As the Boston Ballet begins its 50th-anniversary season, the brilliant, controversial artistic director Mikko Nissinen has made the once-forlorn company the envy of the dance world. He’s also infuriated his critics, his funders, and many of his own dancers. So what’s next for one of the most creative—and confounding—minds in ballet?
In 2011, a community of Buddhist monks in Lowell announced plans to build a large, grand temple. The structure would signal that the city’s Cambodian Americans had at last entered the mainstream. Then came accusations of financial impropriety and political backstabbing. And then came a secretly recorded video of a monk having sex.
Emmy-winning TV executive Kevin Bright (Friends, anyone?) shares his view from the top of the Hub in his penthouse unit of the Residences at W Boston. In May, the Emerson alumnus was designated the senior executive director and founding director of Emerson College’s new Los Angeles Center.
In the aftermath of the marathon bombings, Boston Police Commissioner Ed Davis became a national media celebrity. Some reports even had him being considered for secretary of homeland security. Where did these rumors come from, and what do they tell us about Davis himself?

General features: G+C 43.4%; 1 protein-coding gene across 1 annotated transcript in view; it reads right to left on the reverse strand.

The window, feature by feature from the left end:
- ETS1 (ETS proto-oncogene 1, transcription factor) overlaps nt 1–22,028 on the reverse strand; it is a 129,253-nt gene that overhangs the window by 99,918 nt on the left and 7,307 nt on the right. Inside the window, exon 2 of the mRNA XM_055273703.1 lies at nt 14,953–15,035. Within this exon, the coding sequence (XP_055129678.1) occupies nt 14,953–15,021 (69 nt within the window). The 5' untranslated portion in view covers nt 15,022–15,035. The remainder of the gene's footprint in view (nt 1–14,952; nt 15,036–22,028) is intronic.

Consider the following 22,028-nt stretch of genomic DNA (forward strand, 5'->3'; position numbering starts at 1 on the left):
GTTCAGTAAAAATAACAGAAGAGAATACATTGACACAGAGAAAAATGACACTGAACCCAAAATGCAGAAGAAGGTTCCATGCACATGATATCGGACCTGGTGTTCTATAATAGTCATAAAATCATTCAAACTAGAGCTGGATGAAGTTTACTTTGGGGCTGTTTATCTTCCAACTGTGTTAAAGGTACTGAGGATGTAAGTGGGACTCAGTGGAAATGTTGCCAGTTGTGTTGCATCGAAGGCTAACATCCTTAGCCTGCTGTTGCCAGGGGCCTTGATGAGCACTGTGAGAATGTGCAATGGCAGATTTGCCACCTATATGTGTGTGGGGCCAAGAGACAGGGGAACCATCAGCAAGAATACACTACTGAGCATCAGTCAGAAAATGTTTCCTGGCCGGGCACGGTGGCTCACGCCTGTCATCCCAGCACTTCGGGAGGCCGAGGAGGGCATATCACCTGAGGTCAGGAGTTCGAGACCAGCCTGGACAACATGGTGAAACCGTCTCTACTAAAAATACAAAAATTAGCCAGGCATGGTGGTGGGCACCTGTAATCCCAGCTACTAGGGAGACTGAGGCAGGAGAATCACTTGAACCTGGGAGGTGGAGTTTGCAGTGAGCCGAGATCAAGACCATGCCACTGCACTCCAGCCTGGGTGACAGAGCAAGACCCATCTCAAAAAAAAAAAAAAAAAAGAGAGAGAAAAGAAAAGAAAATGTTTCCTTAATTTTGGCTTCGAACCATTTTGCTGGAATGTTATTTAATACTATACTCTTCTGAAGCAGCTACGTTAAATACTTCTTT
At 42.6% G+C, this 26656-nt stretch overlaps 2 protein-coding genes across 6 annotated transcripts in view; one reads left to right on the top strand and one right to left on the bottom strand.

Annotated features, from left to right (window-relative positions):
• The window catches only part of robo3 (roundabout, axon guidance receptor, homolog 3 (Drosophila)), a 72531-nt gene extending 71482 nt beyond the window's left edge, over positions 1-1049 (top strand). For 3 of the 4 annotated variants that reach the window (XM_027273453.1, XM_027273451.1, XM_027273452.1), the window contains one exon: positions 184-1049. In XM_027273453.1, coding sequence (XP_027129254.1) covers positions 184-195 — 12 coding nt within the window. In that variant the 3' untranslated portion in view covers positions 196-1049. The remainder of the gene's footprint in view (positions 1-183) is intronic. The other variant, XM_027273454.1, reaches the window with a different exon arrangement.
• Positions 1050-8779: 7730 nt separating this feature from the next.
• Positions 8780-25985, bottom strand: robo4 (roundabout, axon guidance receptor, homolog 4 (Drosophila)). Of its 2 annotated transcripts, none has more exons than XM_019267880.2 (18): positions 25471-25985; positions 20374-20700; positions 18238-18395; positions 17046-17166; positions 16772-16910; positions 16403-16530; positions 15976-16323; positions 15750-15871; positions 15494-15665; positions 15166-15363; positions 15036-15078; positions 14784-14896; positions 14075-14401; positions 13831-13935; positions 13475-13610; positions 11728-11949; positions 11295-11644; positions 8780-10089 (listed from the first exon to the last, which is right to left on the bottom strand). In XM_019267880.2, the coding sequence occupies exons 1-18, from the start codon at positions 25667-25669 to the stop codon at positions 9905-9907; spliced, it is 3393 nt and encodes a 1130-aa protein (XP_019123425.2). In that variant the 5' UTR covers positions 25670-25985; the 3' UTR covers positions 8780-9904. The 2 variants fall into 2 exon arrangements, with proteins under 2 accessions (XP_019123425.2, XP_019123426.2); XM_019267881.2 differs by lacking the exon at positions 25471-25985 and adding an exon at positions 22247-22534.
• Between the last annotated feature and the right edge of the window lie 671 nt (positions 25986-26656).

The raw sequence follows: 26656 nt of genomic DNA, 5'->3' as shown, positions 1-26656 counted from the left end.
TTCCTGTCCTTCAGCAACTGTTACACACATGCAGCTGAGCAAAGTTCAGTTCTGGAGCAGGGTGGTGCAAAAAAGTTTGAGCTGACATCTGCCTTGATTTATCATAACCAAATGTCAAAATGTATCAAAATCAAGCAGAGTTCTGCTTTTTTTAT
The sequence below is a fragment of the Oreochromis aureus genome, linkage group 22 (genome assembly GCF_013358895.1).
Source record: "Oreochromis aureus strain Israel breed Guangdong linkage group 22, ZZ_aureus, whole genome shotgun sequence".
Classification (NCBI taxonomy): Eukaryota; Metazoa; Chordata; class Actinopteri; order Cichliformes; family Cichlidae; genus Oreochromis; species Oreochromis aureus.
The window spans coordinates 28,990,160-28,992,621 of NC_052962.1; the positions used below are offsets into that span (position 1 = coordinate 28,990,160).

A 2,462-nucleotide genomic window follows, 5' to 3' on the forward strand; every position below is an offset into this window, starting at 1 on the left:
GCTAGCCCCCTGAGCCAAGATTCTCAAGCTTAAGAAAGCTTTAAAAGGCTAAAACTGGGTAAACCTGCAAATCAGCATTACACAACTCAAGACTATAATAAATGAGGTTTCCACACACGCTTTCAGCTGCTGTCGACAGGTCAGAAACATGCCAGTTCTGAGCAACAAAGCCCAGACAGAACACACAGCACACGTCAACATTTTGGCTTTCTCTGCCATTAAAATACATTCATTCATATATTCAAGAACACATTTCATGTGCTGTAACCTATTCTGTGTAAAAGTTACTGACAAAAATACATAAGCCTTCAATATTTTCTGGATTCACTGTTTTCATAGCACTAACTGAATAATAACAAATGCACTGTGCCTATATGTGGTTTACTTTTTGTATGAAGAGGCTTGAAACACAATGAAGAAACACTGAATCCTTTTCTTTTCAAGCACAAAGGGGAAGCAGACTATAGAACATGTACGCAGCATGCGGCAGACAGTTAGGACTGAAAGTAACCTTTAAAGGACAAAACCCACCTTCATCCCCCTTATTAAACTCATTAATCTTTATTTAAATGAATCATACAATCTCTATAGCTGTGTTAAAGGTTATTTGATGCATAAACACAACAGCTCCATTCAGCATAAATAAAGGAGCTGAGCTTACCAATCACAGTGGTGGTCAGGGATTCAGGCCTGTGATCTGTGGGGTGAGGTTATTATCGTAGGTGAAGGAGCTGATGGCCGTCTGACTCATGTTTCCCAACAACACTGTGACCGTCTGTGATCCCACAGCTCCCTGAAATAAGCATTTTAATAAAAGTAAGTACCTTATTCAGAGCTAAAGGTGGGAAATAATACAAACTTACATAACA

Local firm Third Rock Ventures has an idea that might make it easier to get groundbreaking therapies to patients—and revive the biotech industry here in Boston.
In a struggling neighborhood filled with kids from struggling families, two of the city’s worst-performing schools are on diverging paths.
As candidates scramble for votes in the first wide-open mayoral election in decades, a transformed Boston begins to emerge.
Why is the federal government pulling the rug out from under social programs that work?
Convicted of murdering three young boys, Damien Echols spent 18 years on death row until a series of documentaries and articles destroyed the case against him. He’s free now, but as he attempts to rebuild his life in Salem, will a city best known for its witch hunts ever let him?
For half a century, one theory about the way we experience and express emotion has helped shape how we practice psychology, do police work, and even fight terrorism. But what if that theory is wrong?
It’s the headquarters for the Coast Guard’s entire First District. It’s where many victims of sexual assault in the service get sent. And it’s where, all too often, their military careers then come to an end.